Canter is an asymmetric gait because it has three beats, and is quite rolling in it’s way of going. This often leads to a horse becoming crooked.
As riders, we ride plenty of circles – or attempts at circles – and in the canter this focus on curves can overdevelop the inside bend and also help crookedness develop. One exercise we did at dressage camp was really useful in addressing this issue.
Instead of riding circles, we rode heptagons, or 50ps. The aim was to ride three or four straight strides, before turning and riding another few strides straight and turning again. Because the turns weren’t that acute, the horses found it slightly easier and were less likely to jack knife around the turns. As they get stronger the heptagon can become a hexagon and a pentagon, and eventually a square.
Riding a 50p focuses the rider on their outside aids, which means less inside rein, less neck bend, and less falling out through the outside shoulder as well as less of a bulge through the rib cage against the outside leg. Then the horse is straighter, which means the inside hind leg will come under further and will take the weight of the horse’s body, so improving the quality of the canter. If the horse is bent too much then they will fall through the outside shoulder instead of the hind leg taking their weight.
The other benefit of riding a 50p is that the inside hindleg is strengthened and made more supple around the turns. It has to come under and towards the horse’s midline in order to make the turn. When it does this, the canter has more push, and becomes more uphill. A lazy inside hind is also activated so the rhythm becomes a more concrete three beats.
After riding a few heptagons, I found that the canter felt much straighter and engaged. The horse I was riding lifted his shoulders and sat back onto his hindquarters, whilst still feeling very balanced. By not riding a circle, I knew my outside aids were more effective, which also means that it’s a really useful exercise for novice riders who predominantly use their inside rein.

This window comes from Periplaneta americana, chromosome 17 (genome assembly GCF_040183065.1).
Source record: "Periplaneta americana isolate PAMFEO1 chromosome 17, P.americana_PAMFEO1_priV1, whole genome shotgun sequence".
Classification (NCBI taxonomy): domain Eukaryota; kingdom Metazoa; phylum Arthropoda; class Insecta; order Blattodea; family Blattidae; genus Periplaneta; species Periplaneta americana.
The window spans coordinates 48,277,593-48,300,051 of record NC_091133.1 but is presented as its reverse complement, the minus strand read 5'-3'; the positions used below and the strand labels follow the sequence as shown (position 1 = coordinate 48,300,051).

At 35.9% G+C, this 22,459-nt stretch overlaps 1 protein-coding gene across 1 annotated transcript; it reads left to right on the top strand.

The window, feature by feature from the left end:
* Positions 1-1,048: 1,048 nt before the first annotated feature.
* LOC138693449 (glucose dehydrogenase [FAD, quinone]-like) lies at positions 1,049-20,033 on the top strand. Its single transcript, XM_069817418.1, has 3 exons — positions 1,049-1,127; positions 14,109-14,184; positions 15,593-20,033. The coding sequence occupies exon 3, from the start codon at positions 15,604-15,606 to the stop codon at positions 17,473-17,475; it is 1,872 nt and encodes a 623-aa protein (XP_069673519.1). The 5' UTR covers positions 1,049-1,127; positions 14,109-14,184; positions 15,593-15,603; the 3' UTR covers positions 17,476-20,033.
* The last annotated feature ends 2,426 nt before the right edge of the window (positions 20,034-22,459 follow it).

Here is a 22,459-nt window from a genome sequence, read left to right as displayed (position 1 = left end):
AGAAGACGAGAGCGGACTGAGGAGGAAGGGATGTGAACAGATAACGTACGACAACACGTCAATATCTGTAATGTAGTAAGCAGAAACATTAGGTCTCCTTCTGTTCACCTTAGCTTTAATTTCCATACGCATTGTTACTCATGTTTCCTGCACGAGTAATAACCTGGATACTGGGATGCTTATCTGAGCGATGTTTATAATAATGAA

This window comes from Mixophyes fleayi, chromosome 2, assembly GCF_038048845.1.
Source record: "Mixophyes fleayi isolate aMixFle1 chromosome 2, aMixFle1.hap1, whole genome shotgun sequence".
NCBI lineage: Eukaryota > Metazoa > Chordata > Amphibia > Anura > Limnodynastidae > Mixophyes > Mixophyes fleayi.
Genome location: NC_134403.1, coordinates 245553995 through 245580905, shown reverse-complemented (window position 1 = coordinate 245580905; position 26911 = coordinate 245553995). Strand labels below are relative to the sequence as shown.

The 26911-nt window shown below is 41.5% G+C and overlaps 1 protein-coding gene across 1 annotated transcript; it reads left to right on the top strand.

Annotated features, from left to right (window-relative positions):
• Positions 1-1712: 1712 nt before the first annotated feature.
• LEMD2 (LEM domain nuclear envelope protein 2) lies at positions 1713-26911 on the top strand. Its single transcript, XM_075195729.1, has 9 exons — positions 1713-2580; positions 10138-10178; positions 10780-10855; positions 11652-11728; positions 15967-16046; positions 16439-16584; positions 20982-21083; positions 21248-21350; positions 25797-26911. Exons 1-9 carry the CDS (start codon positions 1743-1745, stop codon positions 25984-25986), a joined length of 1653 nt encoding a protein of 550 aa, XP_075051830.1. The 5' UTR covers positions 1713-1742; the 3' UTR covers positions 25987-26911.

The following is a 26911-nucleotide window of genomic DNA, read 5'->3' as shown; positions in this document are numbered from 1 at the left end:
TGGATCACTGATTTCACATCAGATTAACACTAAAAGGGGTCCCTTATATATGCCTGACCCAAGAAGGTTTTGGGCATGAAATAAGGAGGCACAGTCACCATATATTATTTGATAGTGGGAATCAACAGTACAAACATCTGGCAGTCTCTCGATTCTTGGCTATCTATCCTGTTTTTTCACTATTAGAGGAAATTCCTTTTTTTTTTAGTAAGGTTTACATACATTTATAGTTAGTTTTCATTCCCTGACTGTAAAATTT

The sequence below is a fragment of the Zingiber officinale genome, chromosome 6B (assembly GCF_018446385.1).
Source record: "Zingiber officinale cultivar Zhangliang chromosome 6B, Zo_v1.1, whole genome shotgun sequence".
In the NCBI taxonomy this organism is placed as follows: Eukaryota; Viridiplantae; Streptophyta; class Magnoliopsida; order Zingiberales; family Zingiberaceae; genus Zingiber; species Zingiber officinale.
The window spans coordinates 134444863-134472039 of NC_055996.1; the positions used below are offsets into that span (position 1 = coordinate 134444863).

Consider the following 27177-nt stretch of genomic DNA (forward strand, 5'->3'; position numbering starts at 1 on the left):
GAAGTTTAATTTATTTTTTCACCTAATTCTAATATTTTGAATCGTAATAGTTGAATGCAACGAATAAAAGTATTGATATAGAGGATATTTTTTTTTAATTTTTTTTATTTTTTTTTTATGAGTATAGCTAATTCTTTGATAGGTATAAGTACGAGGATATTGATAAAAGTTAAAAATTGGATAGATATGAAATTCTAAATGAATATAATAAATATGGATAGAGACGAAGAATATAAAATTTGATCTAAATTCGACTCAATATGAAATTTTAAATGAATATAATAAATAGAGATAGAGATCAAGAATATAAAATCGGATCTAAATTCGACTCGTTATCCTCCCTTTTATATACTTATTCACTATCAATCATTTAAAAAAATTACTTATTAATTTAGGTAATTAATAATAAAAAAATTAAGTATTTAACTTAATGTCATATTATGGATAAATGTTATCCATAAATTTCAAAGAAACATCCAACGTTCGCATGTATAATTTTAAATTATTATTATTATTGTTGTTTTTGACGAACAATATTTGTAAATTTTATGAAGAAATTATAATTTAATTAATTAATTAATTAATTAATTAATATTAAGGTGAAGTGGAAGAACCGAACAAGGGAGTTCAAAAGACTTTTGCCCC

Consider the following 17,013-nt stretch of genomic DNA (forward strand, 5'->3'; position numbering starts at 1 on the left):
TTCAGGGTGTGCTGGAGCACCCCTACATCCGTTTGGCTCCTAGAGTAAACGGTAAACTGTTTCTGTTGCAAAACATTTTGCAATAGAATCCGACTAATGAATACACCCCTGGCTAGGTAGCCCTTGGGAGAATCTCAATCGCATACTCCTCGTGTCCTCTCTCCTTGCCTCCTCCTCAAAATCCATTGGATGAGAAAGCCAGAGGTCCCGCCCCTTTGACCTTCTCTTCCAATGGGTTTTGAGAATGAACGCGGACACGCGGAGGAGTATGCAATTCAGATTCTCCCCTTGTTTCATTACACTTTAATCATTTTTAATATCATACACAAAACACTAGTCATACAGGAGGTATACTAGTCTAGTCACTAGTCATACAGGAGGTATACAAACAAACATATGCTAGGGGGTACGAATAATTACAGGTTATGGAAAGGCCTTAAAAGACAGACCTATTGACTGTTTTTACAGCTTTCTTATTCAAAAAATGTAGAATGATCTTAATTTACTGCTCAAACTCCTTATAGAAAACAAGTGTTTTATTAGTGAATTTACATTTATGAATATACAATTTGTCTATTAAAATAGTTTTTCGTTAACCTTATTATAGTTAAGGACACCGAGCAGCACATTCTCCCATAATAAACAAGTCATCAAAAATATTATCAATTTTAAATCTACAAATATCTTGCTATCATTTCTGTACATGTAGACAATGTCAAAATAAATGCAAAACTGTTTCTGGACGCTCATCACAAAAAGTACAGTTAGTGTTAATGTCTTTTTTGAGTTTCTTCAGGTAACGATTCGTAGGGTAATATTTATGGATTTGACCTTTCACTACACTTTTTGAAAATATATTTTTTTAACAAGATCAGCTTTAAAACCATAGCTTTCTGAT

The canter circles after were more balanced and I had a more uniform bend through the horse’s body.
I used this exercise with one of my teenage clients last week, who likes to overuse her inside rein in the canter, and her pony ends up turning his head and neck to accommodate her. After telling me she thought she was riding a 20p, not a 50p (they’re actually both heptagons – I checked as I started this article) she and her pony became straighter, she could feel the inside hindleg coming under and pushing them forwards, rather than out through the outside shoulder as it had done when they were crooked. In terms of jumping, having a canter that more effortlessly propels forward because it’s straight, means that jumping is more straightforward and effortless, and hopefully more successful.
So have a go at some canter not-circles and see if you can feel the improvement in the quality of your canter.